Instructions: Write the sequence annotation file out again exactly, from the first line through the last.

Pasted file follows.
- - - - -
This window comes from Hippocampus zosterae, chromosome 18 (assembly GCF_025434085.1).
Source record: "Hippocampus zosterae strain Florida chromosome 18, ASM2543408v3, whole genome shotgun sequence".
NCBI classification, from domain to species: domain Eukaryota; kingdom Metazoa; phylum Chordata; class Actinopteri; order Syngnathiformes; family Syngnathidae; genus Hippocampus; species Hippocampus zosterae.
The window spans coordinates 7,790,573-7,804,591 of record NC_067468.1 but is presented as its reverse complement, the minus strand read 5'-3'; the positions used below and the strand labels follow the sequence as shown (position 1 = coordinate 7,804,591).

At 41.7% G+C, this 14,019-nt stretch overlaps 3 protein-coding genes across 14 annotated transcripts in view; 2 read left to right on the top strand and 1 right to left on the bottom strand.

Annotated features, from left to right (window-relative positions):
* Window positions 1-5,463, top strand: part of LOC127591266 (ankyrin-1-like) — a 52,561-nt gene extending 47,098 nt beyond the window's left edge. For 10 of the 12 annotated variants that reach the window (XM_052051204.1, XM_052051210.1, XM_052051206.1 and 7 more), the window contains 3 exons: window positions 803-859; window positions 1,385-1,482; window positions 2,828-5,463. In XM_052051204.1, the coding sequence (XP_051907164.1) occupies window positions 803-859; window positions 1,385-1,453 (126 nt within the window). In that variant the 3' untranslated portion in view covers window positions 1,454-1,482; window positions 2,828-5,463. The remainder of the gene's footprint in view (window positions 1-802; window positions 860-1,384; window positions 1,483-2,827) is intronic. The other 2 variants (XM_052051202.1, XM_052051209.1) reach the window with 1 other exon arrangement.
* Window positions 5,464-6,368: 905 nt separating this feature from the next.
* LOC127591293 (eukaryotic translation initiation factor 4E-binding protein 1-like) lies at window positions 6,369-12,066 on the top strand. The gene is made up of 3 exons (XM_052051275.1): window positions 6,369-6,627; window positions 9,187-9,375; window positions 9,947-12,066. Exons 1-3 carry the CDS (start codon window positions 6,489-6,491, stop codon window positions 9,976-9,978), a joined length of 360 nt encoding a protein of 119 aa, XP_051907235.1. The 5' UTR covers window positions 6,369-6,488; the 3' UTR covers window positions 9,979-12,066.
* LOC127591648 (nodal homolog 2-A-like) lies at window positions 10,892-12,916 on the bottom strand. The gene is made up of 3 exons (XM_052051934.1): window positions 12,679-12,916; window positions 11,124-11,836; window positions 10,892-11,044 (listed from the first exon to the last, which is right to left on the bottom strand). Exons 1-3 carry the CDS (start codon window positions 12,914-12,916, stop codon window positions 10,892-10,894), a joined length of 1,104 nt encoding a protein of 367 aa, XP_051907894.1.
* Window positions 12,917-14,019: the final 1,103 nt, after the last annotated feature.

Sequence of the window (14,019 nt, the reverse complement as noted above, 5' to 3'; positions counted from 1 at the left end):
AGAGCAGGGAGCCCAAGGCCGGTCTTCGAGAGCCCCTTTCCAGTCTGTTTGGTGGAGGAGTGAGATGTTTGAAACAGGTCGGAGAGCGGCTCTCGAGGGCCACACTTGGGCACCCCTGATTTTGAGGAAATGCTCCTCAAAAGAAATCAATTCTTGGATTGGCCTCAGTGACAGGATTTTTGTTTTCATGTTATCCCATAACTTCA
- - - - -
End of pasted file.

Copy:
This window comes from Hippocampus zosterae, chromosome 18 (assembly GCF_025434085.1).
Source record: "Hippocampus zosterae strain Florida chromosome 18, ASM2543408v3, whole genome shotgun sequence".
NCBI classification, from domain to species: domain Eukaryota; kingdom Metazoa; phylum Chordata; class Actinopteri; order Syngnathiformes; family Syngnathidae; genus Hippocampus; species Hippocampus zosterae.
The window spans coordinates 7,790,573-7,804,591 of record NC_067468.1 but is presented as its reverse complement, the minus strand read 5'-3'; the positions used below and the strand labels follow the sequence as shown (position 1 = coordinate 7,804,591).

At 41.7% G+C, this 14,019-nt stretch overlaps 3 protein-coding genes across 14 annotated transcripts in view; 2 read left to right on the top strand and 1 right to left on the bottom strand.

Annotated features, from left to right (window-relative positions):
* Window positions 1-5,463, top strand: part of LOC127591266 (ankyrin-1-like) — a 52,561-nt gene extending 47,098 nt beyond the window's left edge. For 10 of the 12 annotated variants that reach the window (XM_052051204.1, XM_052051210.1, XM_052051206.1 and 7 more), the window contains 3 exons: window positions 803-859; window positions 1,385-1,482; window positions 2,828-5,463. In XM_052051204.1, the coding sequence (XP_051907164.1) occupies window positions 803-859; window positions 1,385-1,453 (126 nt within the window). In that variant the 3' untranslated portion in view covers window positions 1,454-1,482; window positions 2,828-5,463. The remainder of the gene's footprint in view (window positions 1-802; window positions 860-1,384; window positions 1,483-2,827) is intronic. The other 2 variants (XM_052051202.1, XM_052051209.1) reach the window with 1 other exon arrangement.
* Window positions 5,464-6,368: 905 nt separating this feature from the next.
* LOC127591293 (eukaryotic translation initiation factor 4E-binding protein 1-like) lies at window positions 6,369-12,066 on the top strand. The gene is made up of 3 exons (XM_052051275.1): window positions 6,369-6,627; window positions 9,187-9,375; window positions 9,947-12,066. Exons 1-3 carry the CDS (start codon window positions 6,489-6,491, stop codon window positions 9,976-9,978), a joined length of 360 nt encoding a protein of 119 aa, XP_051907235.1. The 5' UTR covers window positions 6,369-6,488; the 3' UTR covers window positions 9,979-12,066.
* LOC127591648 (nodal homolog 2-A-like) lies at window positions 10,892-12,916 on the bottom strand. The gene is made up of 3 exons (XM_052051934.1): window positions 12,679-12,916; window positions 11,124-11,836; window positions 10,892-11,044 (listed from the first exon to the last, which is right to left on the bottom strand). Exons 1-3 carry the CDS (start codon window positions 12,914-12,916, stop codon window positions 10,892-10,894), a joined length of 1,104 nt encoding a protein of 367 aa, XP_051907894.1.
* Window positions 12,917-14,019: the final 1,103 nt, after the last annotated feature.

Sequence of the window (14,019 nt, the reverse complement as noted above, 5' to 3'; positions counted from 1 at the left end):
AGAGCAGGGAGCCCAAGGCCGGTCTTCGAGAGCCCCTTTCCAGTCTGTTTGGTGGAGGAGTGAGATGTTTGAAACAGGTCGGAGAGCGGCTCTCGAGGGCCACACTTGGGCACCCCTGATTTTGAGGAAATGCTCCTCAAAAGAAATCAATTCTTGGATTGGCCTCAGTGACAGGATTTTTGTTTTCATGTTATCCCATAACTTCA